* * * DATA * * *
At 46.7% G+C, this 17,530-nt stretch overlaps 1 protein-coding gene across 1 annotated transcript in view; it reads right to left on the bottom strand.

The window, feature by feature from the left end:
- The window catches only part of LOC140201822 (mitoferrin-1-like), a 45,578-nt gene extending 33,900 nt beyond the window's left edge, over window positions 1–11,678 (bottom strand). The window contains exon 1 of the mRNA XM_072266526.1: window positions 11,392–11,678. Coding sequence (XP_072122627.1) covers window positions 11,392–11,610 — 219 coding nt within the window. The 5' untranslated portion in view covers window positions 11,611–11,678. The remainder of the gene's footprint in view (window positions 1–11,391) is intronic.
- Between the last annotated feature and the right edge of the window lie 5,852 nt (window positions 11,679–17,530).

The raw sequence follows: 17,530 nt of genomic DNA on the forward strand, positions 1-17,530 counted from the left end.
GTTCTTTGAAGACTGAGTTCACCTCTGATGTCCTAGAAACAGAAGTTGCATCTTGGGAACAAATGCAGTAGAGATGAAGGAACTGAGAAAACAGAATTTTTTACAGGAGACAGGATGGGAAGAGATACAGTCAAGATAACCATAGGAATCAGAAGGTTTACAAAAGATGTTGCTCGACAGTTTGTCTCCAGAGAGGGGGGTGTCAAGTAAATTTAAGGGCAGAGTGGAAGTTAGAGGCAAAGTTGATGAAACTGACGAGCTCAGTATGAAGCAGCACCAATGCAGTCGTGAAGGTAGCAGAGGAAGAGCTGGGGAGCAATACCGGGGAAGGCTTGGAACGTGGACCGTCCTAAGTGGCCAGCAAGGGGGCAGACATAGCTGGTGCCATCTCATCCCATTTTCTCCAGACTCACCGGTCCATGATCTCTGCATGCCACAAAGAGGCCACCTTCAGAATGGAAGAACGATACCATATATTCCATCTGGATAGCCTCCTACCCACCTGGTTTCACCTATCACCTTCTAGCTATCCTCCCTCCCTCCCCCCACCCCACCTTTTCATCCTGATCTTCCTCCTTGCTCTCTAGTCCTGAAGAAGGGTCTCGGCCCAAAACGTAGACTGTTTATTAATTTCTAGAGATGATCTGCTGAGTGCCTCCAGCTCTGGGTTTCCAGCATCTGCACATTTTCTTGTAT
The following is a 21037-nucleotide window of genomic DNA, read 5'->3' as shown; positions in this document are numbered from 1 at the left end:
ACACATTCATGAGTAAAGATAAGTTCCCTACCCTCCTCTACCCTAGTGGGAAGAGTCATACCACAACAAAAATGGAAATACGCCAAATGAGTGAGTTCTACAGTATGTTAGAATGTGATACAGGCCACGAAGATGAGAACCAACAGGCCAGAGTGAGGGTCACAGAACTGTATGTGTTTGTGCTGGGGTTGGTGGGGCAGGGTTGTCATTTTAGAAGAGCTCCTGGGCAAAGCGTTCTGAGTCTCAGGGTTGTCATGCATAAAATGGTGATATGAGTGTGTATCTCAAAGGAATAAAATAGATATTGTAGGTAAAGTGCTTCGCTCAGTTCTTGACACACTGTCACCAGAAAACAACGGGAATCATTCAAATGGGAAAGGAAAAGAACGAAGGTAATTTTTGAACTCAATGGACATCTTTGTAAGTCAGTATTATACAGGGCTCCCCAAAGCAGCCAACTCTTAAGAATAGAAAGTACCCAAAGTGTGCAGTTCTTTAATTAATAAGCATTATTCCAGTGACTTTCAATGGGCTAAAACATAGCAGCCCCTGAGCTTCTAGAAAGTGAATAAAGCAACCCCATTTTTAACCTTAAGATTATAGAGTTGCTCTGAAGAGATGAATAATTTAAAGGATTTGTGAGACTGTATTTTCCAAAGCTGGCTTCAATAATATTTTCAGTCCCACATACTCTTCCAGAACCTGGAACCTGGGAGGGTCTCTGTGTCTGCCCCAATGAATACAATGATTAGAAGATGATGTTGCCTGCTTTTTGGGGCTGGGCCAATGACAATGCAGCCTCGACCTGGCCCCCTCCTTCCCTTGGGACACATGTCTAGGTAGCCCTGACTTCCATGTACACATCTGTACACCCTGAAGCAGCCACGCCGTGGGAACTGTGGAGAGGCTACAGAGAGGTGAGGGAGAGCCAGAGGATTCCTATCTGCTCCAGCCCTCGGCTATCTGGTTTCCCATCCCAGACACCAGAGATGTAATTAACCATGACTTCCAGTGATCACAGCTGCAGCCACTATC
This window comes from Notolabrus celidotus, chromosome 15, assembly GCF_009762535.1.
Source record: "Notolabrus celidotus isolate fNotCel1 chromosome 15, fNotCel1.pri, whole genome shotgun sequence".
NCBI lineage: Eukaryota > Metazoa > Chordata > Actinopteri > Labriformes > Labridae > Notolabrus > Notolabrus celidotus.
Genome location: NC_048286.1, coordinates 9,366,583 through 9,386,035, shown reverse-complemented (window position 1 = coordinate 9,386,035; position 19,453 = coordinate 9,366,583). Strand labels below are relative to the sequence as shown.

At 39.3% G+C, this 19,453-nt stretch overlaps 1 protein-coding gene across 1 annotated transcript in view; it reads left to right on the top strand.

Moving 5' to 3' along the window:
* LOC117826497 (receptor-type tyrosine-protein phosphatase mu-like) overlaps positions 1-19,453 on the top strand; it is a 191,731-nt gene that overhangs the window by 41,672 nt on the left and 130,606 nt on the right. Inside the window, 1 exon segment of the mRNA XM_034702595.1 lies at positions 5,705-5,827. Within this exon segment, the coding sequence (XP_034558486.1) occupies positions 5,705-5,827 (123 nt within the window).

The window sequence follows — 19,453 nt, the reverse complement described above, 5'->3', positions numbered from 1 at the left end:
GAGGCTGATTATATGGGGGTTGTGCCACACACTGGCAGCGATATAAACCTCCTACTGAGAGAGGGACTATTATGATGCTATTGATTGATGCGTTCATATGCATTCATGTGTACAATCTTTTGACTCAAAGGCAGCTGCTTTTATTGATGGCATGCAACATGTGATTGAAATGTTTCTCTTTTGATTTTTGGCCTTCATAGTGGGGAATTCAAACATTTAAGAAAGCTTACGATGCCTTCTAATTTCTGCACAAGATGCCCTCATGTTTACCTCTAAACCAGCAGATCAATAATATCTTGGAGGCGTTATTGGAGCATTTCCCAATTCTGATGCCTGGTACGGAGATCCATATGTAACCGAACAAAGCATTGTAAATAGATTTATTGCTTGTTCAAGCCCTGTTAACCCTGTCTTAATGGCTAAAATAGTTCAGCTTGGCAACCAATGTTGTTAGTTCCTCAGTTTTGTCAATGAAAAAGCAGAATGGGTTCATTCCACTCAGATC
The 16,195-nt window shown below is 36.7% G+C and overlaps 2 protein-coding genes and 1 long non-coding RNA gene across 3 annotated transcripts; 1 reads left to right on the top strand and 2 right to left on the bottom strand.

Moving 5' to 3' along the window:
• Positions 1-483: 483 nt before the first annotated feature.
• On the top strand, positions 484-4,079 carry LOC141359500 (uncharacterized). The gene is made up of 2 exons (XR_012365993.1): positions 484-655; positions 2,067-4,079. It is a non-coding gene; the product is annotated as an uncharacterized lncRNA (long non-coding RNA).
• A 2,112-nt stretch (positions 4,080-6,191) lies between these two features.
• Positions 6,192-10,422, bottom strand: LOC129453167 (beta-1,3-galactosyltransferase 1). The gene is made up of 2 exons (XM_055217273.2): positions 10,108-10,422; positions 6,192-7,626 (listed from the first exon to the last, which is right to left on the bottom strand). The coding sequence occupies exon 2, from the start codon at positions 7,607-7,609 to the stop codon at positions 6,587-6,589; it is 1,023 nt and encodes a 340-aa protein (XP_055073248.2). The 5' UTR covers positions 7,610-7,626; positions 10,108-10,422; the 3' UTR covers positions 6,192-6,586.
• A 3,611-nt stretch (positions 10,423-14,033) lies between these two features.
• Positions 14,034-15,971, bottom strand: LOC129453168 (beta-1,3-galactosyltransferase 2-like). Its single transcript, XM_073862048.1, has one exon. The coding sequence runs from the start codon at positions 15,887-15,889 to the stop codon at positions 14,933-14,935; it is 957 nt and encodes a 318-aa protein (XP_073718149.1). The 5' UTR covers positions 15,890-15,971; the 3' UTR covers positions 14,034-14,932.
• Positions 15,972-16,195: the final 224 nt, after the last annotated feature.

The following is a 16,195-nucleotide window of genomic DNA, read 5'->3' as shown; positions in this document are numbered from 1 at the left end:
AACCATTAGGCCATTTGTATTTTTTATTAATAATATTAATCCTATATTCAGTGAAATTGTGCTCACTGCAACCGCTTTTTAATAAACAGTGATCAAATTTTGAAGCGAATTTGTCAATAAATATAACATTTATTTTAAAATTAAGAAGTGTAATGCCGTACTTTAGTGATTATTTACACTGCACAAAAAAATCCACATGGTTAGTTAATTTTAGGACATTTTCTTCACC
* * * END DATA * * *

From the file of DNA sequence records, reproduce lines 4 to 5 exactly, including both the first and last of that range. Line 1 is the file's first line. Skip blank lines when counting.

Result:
- Between the last annotated feature and the right edge of the window lie 5,852 nt (window positions 11,679–17,530).

The raw sequence follows: 17,530 nt of genomic DNA on the forward strand, positions 1-17,530 counted from the left end.